Shia LaBeouf returned to Twitter on Wednesday to hit back at Alec Baldwin’s suggestion that the “Transformers” star wasn’t made for the theater. He also clearly felt burned after Baldwin likened him to a “celebrity chef,” who wants the applause, but isn’t interested in hard work.
LaBeouf was set to co-star opposite Baldwin in “Orphans,” but left the play a month before it was scheduled to begin previews on Broadway, citing “creative differences.” Baldwin made it clear that he didn’t think too highly of his former co-star’s on-stage prowess.
“Some of the greatest movie stars had really serious theater careers and still do,” Baldwin told Vulture. “And many film actors, though, who are purely film actors, they’re kind of like celebrity chefs, you know what I mean?”
LaBeouf countered with an email from director Daniel Sullivan that implied Baldwin hadn’t done his homework before rehearsals started. He presented the exchange with the caption “celebrity.”
Don’t be too surprised if Alec doesn’t look up from his script much for the first few days,“ Sullivan writes. “I suspect he’s not nearly as prepared as you are. Not unusual at all when actors have a good long rehearsal time like we have. I just don’t want it to throw you. I did a reading of another play once with Alec and about 10 minutes in I thought, ‘Oh, I guess he’s just going to read it.’“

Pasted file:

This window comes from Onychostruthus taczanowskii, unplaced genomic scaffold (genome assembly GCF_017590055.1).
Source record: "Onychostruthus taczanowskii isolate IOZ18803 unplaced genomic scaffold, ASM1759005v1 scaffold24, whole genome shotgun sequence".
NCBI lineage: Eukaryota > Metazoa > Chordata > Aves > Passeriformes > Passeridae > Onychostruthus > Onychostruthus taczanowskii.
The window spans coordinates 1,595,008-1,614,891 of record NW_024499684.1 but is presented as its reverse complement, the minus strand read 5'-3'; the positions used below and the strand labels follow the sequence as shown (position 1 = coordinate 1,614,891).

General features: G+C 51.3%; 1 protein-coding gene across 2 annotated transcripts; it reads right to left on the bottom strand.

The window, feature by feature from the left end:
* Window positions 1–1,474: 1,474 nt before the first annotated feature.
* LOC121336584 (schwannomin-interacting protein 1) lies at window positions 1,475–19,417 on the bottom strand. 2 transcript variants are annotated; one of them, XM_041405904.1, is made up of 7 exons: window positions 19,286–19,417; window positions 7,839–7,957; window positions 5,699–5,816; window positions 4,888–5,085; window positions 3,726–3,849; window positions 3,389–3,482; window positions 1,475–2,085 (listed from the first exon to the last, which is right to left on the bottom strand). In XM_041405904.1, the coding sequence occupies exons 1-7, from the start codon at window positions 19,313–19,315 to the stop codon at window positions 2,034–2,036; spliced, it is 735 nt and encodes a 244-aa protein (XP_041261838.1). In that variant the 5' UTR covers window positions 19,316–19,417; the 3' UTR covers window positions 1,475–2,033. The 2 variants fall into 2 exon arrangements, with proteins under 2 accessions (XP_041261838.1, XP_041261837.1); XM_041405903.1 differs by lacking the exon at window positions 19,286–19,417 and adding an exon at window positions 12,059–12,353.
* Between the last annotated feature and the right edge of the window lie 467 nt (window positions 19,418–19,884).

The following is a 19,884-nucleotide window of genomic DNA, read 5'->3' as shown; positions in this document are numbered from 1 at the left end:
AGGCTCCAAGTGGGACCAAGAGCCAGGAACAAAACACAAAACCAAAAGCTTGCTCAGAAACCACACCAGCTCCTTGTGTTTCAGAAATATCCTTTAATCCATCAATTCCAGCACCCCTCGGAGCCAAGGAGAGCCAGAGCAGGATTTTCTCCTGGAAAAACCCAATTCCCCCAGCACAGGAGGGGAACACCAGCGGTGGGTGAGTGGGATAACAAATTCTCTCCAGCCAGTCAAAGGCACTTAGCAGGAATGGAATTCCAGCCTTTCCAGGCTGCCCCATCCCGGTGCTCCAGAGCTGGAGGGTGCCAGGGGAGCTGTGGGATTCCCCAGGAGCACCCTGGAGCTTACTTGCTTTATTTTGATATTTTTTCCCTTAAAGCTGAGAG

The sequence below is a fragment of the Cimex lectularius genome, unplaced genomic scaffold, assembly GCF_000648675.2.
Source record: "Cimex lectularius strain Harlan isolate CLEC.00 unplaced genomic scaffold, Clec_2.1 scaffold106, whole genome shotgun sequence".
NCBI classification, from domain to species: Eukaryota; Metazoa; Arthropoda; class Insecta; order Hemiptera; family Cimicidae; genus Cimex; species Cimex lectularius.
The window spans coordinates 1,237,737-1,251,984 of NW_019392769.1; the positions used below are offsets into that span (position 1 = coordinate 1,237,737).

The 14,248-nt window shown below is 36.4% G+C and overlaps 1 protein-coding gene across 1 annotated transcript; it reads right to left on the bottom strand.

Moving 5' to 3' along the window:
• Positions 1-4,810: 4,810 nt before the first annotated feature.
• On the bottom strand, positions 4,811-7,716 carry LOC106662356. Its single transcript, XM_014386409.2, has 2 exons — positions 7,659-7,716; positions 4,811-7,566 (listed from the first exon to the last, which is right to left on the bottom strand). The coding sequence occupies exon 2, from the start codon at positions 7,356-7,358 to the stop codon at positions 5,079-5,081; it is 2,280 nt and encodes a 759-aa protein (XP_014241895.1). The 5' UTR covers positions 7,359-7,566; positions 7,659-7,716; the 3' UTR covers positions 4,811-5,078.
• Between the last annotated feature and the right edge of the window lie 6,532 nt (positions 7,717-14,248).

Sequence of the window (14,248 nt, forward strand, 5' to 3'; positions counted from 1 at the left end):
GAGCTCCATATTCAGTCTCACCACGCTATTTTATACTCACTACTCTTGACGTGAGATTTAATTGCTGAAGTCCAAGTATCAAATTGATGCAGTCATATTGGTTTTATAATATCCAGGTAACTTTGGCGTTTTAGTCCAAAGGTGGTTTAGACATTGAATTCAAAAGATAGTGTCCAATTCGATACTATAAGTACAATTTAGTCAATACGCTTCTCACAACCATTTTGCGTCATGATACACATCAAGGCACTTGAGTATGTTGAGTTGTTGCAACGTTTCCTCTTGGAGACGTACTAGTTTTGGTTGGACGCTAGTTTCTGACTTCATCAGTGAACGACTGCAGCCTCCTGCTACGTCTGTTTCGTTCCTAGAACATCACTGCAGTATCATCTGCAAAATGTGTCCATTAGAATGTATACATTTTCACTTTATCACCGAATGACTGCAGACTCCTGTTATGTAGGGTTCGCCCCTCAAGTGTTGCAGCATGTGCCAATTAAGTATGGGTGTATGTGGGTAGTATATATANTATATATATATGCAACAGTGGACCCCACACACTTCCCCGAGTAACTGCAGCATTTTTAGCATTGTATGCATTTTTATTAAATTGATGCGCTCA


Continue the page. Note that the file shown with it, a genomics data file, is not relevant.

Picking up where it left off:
He went on to take on the “celebrity chef“ comment more explicitly, by offering up an exchange with Baldwin.
After the actor complains that he feels tired, LaBeouf counters, “ “I’m a hustler. I don’t get tired. I’m 26, chief.”
Baldwin responds by writing, “Listen, boy. I’m not your fuckin’ chief. You got that? Ha. Hahahahaha. Let’s go.”
That exchange was labeled “chef.”
A spokesman for Baldwin declined to comment and a spokeswoman for LaBeouf did not respond to requests for comment.
LaBeouf was replaced by actor Ben Foster and sources close to Baldwin’s camp originally indicated that any trouble was between the actor and the show’s producers.
However, Baldwin has decided to weigh in on the actor’s departure, despite promising in an email LaBeouf shared on Twitter that he didn’t have a bad word to say about the young star. He told the New York Times on Feb. 21 that he was disappointed that LaBeouf had decided to share their private emails on Twitter.
And he didn’t stop there. In an interview with Vulture, he was even more blunt about LaBeouf’s theatrical defects.
“I can tell you that, in all honesty, I don’t think he’s in a good position to be giving interpretations of what the theater is and what the theater isn’t,” Baldwin said. “I mean, he was never in the theater. He came into a rehearsal room for six or seven days.”
Previews for “Orphans” were rescheduled to begin March 26, and opening night is now set for April 18 at the Schoenfeld Theatre.
The on-stage action will have a hard time equaling the 140 character pyrotechnics being set off on LaBeouf’s Twitter feed.